The early universe, astronomers tell us, was a very smooth place, its matter and energy spread out uniformly like a pea-soup fog. Nowadays, it contains both airy voids and huge, dense structures: galaxies, and clusters of galaxies, and clusters upon clusters ad infinitum.
How did all this variety take shape?
There's a standard response. As the universe expands, it cools, and once it has cooled enough a couple of protons here and there begin to cling together. Each little pair picks up another proton, then another, and pretty soon gravity takes over. As these tiny objects gain mass they gain gravity, pulling in more and more particles, each time compounding their advantage to grow still bigger. Or, as Jane Charlton, Penn State assistant professor of astronomy and astrophysics, puts it, "The rich get richer." The process repeats itself at increasingly larger scales, and before you know it you've got clusters of galaxies, a "clumpy" universe. Astronomers call it the hierarchical theory of structural formation.
But do all galaxies form this way? And what other factors account for the several sorts of galaxies that now exist — their different sizes, shapes, and brightnesses? Environment is one factor, says Charlton. In dense regions of the universe, for example, there are more elliptical galaxies; in less dense areas, more spirals. But why are some galaxies so much brighter than others? And what about dwarfs?
Most of the galaxies in the universe happen to be dwarfs, smaller and less visible than their "giant" counterparts, and therefore less well understood. Are dwarfs merely giants that haven't merged yet, as the hieracrhical theory would suggest? Or are they formed in other ways?
Dwarfs have properties that distinguish them from giants, notes Charlton. Less compact cores, for instance, and lower surface brightness. There's another type of evidence, too, to suggest a different mechanism for their formation, Charlton says. When two giant galaxies collide, she explains, "It takes a while — maybe 500 million years — for them to slow down enough to merge." In the meantime, they revolve around each other in a furious orbit, a cosmic cat-fight. These perturbations, appropriately, leave tails: sweeping appendages of tidal debris. And in these tails can clearly be seen dwarf galaxies.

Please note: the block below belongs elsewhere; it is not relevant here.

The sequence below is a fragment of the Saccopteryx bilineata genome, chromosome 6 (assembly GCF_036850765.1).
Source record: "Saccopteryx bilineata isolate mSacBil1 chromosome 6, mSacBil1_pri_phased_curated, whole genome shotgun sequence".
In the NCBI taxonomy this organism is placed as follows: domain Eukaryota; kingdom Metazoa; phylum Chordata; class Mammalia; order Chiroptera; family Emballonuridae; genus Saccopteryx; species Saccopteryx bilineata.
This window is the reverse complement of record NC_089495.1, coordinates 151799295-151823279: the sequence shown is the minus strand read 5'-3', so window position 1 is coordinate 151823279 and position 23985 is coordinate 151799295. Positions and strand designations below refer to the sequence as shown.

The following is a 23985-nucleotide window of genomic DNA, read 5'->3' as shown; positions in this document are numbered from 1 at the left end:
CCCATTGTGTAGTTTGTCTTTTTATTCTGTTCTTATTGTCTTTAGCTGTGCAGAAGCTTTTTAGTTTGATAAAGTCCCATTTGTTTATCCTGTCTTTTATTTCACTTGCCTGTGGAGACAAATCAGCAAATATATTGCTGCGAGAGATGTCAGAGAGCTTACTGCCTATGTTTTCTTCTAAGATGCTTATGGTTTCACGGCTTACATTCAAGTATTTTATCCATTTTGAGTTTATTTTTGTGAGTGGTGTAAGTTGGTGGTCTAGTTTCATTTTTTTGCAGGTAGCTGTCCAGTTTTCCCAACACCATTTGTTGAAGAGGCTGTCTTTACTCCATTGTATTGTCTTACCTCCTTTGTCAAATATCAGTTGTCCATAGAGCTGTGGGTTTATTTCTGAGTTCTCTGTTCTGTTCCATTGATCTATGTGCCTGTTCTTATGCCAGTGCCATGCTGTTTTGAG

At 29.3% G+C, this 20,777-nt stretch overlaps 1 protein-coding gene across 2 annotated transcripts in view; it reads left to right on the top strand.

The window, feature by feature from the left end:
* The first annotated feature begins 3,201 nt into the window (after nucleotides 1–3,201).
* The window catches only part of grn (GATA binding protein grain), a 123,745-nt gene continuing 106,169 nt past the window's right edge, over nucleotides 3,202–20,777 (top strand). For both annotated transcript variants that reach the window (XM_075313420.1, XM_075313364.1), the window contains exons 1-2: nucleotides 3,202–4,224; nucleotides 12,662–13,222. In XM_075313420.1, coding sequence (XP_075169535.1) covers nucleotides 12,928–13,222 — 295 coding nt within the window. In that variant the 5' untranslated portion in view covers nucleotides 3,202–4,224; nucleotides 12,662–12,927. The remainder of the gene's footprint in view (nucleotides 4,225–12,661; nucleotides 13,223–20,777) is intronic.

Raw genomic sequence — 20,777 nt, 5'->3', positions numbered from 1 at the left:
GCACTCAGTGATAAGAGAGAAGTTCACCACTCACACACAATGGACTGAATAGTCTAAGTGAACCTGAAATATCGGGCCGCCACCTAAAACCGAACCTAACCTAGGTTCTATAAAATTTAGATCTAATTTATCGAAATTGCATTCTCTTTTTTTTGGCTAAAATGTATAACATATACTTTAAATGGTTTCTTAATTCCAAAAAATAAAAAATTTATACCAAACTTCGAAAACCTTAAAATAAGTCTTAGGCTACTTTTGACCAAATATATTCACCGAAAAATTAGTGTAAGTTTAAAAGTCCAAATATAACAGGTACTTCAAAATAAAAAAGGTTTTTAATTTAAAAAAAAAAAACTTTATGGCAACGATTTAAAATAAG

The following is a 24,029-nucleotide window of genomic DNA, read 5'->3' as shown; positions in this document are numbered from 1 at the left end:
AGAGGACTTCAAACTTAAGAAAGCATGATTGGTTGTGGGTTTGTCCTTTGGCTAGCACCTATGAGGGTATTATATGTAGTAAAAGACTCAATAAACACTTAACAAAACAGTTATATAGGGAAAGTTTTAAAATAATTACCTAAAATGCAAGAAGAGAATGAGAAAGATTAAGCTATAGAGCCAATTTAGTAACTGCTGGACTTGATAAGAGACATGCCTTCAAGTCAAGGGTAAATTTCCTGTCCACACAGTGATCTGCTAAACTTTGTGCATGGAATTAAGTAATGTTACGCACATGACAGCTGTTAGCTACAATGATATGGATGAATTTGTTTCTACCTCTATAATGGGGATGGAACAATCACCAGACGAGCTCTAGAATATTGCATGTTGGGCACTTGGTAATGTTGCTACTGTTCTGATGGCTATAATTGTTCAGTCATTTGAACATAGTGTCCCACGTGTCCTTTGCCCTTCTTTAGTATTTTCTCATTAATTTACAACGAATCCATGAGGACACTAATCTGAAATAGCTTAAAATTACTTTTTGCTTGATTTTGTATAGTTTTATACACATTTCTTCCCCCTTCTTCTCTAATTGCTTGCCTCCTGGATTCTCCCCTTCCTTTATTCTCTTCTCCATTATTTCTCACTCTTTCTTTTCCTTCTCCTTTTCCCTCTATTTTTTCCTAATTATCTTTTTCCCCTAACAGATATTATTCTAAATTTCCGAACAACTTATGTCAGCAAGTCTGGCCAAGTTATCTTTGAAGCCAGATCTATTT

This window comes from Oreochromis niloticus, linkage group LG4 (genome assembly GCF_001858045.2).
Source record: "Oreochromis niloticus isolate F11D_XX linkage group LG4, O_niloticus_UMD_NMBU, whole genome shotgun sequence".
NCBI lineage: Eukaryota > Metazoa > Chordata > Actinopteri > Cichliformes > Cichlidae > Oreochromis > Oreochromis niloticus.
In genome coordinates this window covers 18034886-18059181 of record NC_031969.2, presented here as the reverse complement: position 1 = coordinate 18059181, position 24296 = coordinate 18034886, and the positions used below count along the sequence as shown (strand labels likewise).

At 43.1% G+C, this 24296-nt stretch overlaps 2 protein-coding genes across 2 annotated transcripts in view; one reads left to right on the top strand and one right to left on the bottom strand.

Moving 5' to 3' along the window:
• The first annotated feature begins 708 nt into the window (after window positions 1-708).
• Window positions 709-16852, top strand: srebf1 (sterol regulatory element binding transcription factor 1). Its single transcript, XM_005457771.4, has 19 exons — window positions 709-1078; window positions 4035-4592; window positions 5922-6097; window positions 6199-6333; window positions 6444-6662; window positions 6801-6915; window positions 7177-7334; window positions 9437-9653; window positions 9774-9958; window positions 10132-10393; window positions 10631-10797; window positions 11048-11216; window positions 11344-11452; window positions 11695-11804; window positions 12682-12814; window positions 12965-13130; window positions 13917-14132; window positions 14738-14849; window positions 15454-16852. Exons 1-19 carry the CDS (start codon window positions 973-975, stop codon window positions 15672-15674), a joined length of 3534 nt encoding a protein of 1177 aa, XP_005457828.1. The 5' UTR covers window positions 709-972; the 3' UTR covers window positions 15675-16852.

Is collision in fact a mechanism for galactic formation? Or is it just coincidence that the dwarfs appear where they do?
To find the answer, Charlton, Penn State graduate student Sally Hunsberger, and Dennis Zaritsky of the University of California at Santa Cruz undertook a survey. Using the 1.5 meter telescope on Palomar mountain in California, they looked at a compact group of galaxies called Stephan's quintet, a setting particularly rich in tidal tails.
Counting the dwarfs present in these debris, they factored in the relatively short life of a tail before its parts are either scattered across the heavens or re-consumed in the gravity of its parents. Then, comparing their estimate of the number of tidal dwarfs that should be present to the total number of dwarfs actually seen, they concluded that as many as half of all dwarfs in compact groups may be formed when giant galaxies collide. The inescapable allusion is to birth: the parent galaxies have spawned these tiny offspring.
The Palomar survey is a preliminary step, Charlton stresses. "There's only so much we can tell from the ground." To get a closer look, the trio have applied for time on the Hubble space telescope. By analyzing the Stephan quintet's tidal tails from the proximity of space, they hope to learn much more about the age and composition of the dwarfs the tails contain, and the physics of their stars.
But if their early estimate is verified, and a collision-based mechanism is found to be a significant factor in dwarf formation, Charlton writes, "a long-sought missing link between the populations of giant and dwarf galaxies has been found."
She is confident that such is indeed the case.
"I'm never saying that all dwarf galaxies are made this way," she says. "But it isn't just a fluke."
Jane C. Charlton, Ph.D., is assistant professor of astronomy and astrophysics, 515B Davey Laboratory, University Park, PA 16802; 814-863-6040. Sally D. Hunsberger is a Ph.D. student in the department. Dennis Zaritsky, Ph.D., is assistant professor of astronomy and astrophysics at the University of California, Santa Cruz. Funding for the study reported was provided by Penn State's Eberly College of Science and by the California Space Institute.